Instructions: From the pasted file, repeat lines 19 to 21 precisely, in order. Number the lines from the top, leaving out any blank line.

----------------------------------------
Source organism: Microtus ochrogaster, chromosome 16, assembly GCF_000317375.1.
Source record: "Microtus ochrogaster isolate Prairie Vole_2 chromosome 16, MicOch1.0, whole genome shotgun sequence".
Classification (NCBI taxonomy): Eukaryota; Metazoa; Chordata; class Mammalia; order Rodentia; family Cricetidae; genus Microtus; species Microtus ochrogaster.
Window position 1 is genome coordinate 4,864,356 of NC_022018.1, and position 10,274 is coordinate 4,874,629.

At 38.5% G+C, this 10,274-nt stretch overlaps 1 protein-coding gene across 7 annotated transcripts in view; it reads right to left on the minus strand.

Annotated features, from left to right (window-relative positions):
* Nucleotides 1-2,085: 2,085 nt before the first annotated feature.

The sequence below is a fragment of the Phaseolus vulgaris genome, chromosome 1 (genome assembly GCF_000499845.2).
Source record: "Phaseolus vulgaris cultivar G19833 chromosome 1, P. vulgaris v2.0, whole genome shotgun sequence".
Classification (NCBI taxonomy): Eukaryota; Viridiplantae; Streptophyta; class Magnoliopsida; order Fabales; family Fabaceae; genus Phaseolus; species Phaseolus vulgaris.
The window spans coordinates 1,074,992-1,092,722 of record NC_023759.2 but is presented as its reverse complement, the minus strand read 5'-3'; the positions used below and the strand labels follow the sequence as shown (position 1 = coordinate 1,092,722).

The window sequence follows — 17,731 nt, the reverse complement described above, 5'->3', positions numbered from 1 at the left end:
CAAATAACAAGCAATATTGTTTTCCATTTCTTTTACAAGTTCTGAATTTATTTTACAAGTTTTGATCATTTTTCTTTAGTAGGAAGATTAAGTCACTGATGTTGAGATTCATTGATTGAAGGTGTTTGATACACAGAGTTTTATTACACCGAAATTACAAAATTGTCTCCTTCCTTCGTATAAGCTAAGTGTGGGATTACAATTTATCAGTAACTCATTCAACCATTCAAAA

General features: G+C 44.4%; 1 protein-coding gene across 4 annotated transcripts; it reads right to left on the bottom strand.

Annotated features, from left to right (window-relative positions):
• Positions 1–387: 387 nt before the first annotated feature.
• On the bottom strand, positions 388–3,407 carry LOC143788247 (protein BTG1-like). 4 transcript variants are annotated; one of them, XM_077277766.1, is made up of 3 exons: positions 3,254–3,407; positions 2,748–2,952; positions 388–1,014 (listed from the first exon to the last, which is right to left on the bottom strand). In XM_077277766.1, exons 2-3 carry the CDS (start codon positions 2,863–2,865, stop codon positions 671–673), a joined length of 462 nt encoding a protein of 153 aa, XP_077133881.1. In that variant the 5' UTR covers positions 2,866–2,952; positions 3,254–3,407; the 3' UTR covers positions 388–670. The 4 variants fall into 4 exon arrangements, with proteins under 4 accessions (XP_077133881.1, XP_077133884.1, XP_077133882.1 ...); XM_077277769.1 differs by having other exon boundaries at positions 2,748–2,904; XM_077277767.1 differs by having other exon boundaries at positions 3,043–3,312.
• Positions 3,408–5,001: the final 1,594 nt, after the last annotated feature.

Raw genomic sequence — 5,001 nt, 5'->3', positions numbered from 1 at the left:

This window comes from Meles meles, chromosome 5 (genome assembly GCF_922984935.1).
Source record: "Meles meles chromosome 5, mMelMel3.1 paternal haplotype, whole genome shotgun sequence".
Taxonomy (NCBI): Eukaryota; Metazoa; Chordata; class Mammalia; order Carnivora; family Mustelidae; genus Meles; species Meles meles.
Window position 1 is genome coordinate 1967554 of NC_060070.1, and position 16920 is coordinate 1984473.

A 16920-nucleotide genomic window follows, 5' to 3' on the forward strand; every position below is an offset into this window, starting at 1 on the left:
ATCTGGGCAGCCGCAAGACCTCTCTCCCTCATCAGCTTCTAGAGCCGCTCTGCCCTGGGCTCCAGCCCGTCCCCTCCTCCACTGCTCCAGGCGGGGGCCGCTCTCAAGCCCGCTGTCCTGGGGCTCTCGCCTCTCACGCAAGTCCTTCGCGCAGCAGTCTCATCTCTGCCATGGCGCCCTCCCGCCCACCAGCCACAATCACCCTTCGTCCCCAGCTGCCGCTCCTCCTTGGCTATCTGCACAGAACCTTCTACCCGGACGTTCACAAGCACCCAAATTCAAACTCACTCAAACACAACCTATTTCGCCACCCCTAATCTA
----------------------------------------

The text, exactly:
Raw genomic sequence — 5,001 nt, 5'->3', positions numbered from 1 at the left:

This window comes from Meles meles, chromosome 5 (genome assembly GCF_922984935.1).
Source record: "Meles meles chromosome 5, mMelMel3.1 paternal haplotype, whole genome shotgun sequence".